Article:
The flame-resistant composition of the present invention is aqueous and does not contain halogen associated flame inhibitors. Thus, the flame-resistant composition of the present invention eliminates the usual protective and disposal procedures necessary with the use of non-aqueous, solvent-based adhesives and halogen containing flame inhibitors.

The following is an example of lamination of a metal foil to a coated or impregnated substrate of nonwoven fabric for use in flexible printed circuit boards. The copolymerizate of acrylic acid esters and styrene in 50% aqueous dispersion, the melamine resin formaldehyde precondensate, the phosphorus powder and the ammonium polyphosphate are mixed with water and a pigment, in a high-speed stirrer, in various proportions in accordance with the examples of Table 1. The mixture is then coated or impregnated on a substrate of a nonwoven, polyamide-polyester fabric having the following specifications:

______________________________________Area weight:          49 g/m2Thickness:            0.071 mmMaximum tensile strength:                 134 Nextensibility:        24%Air permeability:     207 dm3 /s/m2______________________________________

with a spreader, in an amount of 40 g/m2 (dry). Drying takes place at 110 C. for 10 minutes. After drying, coated substrate and copper foil cutouts are produced and the copper foil is laminated to the coated substrate under pressure and heat, e.g., in a press at 200 C. The peel resistance between the nonwoven fabric and the copper foil, the solder bath resistance of the laminate, burning behavior, and bubble formation in the laminate is then checked.

An alternative method according to the present invention provides for the manufacture of printed-circuit stock material for flexible circuit boards. A metal foil is laminated to the coated or impregnated substrate of the present invention. An electrical circuit is then formed in the metal foil by conventional etching techniques. This procedure is advantageous in the manufacture of flexible printed circuits as the stock material demonstrates good handling and storage qualities.

Another alternative method according to the present invention comprises introducing a circuit pattern in a metal foil and subsequently laminating the circuit pattern to the coated or impregnated substrate. Expensive and complicated etching processes are eliminated under this method, and ecological benefits are achieved by avoiding the usual waste disposal procedures associated with printed circuit etching. Circuit patterns with widths of individual tracks down to 0.2 mm may be laminated without difficulty.

Table 1 shows the results of tests performed on five examples prepared according to the present invention.

              TABLE 1______________________________________Examples          1      2      3    4    5______________________________________Copolymerizate of acrylic acid             200    200    200  200  200esters and styrene, 50% disper-sion, Acronal 12 DE (BASF)(component (a))Melamine resin formaldehyde             20     20     20   --   40precondensate,(component (b))Exolit 405, (component (c))             8      12     5    8    8Exolit 422, (component (d))             10     10     10   10   10Water             90     90     90   90   90Pigment Luconyl blue (BASF)             10     10     10   10   10Peel resistance   >0.7   >0.7   >0.7 <0.7 >0.7nonwoven/copper(N/mm)Solder bath resistance at             met    met    met  not  met290 C./20 s                  metBurning behavior according             V0     *      *    V0   V0to UL 94Surface after pressing             sm.    sm.    sm.  sm.(bubbles)         [sm. = smooth]______________________________________ * = UL 94 V0 not met The numerical information relates to parts by weight, unless otherwise indicated.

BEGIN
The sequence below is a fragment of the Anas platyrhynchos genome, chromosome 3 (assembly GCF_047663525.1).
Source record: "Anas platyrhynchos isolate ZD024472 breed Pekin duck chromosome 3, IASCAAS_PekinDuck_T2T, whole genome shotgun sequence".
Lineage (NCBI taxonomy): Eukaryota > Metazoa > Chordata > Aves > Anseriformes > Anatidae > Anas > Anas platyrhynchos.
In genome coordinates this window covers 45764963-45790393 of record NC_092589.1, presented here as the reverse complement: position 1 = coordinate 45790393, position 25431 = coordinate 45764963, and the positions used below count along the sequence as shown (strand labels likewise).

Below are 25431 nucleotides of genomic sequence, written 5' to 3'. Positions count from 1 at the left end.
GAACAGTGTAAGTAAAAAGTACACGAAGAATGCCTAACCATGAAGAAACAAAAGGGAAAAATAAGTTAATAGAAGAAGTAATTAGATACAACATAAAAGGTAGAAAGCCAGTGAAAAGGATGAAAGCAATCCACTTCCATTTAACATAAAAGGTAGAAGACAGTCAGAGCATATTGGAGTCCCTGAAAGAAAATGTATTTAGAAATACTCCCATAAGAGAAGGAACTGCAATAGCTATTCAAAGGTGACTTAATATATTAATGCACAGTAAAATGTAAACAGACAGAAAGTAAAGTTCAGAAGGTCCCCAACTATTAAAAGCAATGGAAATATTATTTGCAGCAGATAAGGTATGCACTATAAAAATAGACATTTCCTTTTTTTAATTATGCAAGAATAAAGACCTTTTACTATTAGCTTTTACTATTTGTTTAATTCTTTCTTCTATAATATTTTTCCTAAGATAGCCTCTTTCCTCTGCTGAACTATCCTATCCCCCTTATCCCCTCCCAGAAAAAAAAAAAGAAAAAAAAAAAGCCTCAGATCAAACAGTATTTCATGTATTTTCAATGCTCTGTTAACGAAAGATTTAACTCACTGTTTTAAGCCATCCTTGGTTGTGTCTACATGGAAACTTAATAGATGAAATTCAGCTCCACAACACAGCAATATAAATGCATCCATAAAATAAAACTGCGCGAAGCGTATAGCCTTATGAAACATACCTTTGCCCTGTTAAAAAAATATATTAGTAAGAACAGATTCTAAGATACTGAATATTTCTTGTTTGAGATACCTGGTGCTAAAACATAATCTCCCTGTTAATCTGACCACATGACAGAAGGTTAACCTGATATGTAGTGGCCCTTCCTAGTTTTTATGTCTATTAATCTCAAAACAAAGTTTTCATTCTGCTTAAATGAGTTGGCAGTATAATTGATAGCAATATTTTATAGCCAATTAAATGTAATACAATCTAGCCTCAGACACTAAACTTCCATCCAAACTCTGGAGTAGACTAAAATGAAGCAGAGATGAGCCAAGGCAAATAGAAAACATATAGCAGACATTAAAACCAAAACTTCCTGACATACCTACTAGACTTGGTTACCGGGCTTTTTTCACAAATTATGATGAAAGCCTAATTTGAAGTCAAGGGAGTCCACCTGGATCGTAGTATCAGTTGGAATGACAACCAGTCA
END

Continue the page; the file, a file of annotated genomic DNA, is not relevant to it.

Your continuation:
Patent Citations
Cited PatentFiling datePublication dateApplicantTitle
US4075420 *Aug 28, 1975Feb 21, 1978Burroughs CorporationCover layer for flexible circuits
US4311749 *Aug 28, 1978Jan 19, 1982Nippondenso Co., Ltd.Flame-proof flexible printed circuit board
US4314002 *Jan 29, 1980Feb 2, 1982Kanegafuchi Kagaku Kogyo Kabushiki KaishaInsulating laminates comprising alternating fiber reinforced resin layers and unreinforced resin layers
US4476277 *Dec 23, 1982Oct 9, 1984Kanebo Ltd.Resin composition containing granular or powdery phenol-aldehyde resin
US4866114 *Sep 28, 1988Sep 12, 1989Basf AktiengesellschaftSelf-extinguishing, thermoplastic polyphenylene ether/polyamide molding materials and their use for the production of moldings
GB2211852A * Title not available
Referenced by
Citing PatentFiling datePublication dateApplicantTitle
US6224965Jun 25, 1999May 1, 2001Honeywell International Inc.Microfiber dielectrics which facilitate laser via drilling
US6245696Jun 25, 1999Jun 12, 2001Honeywell International Inc.Lasable bond-ply materials for high density printed wiring boards
US6316532 *Dec 14, 1999Nov 13, 2001Saiji NozakiFlame retardant for mesh sheets and flameproofed mesh sheet
US6327155Dec 16, 1999Dec 4, 2001Nortel Networks LimitedMethod and apparatus for preventing flamespread in an equipment assembly
US6495244 *Sep 7, 2000Dec 17, 2002Oak-Mitsui, Inc.Manufacturing fire retardant circuit boards without the use of fire retardant resin additives
US6519162 *Aug 30, 2001Feb 11, 2003Adc Telecommunications, Inc.Protective panel for a splitter chassis or other device for holding electronic cards
US7105601 *Dec 19, 2002Sep 12, 2006World Properties, Inc.Adhesive resin with high damping properties and method of manufacture thereof
US20100095468 *Jan 22, 2008Apr 22, 2010Basf SeFlexible, flat substrates having an abrasive surface
WO2002044470A1 *Nov 28, 2001Jun 6, 2002Clariant Int LtdProcess for the production of a coated and pressed cellulosic fibrous flat substrate, suitable coating compositions, their production, the coated and pressed substrates and their use as substrates for graphic processes
Classifications
U.S. Classification442/142, 427/389.9, 427/97.5, 427/391, 523/220, 427/123, 427/121, 428/901
International ClassificationC08K3/32, C08J5/24, C08K3/02, B32B27/18, B32B27/04, H05K1/03, B32B15/14
Cooperative ClassificationH05K1/0373, Y10T442/268, H05K2201/012, H05K2203/125, B32B15/14, H05K1/0346, H05K2201/0293, H05K2201/0284, Y10S428/901
European ClassificationB32B15/14, H05K1/03C2E, H05K1/03C4D
Legal Events
DateCodeEventDescription
Sep 7, 1999FPAYFee payment
Year of fee payment: 4
Aug 29, 2003FPAYFee payment
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Aug 23, 2007FPAYFee payment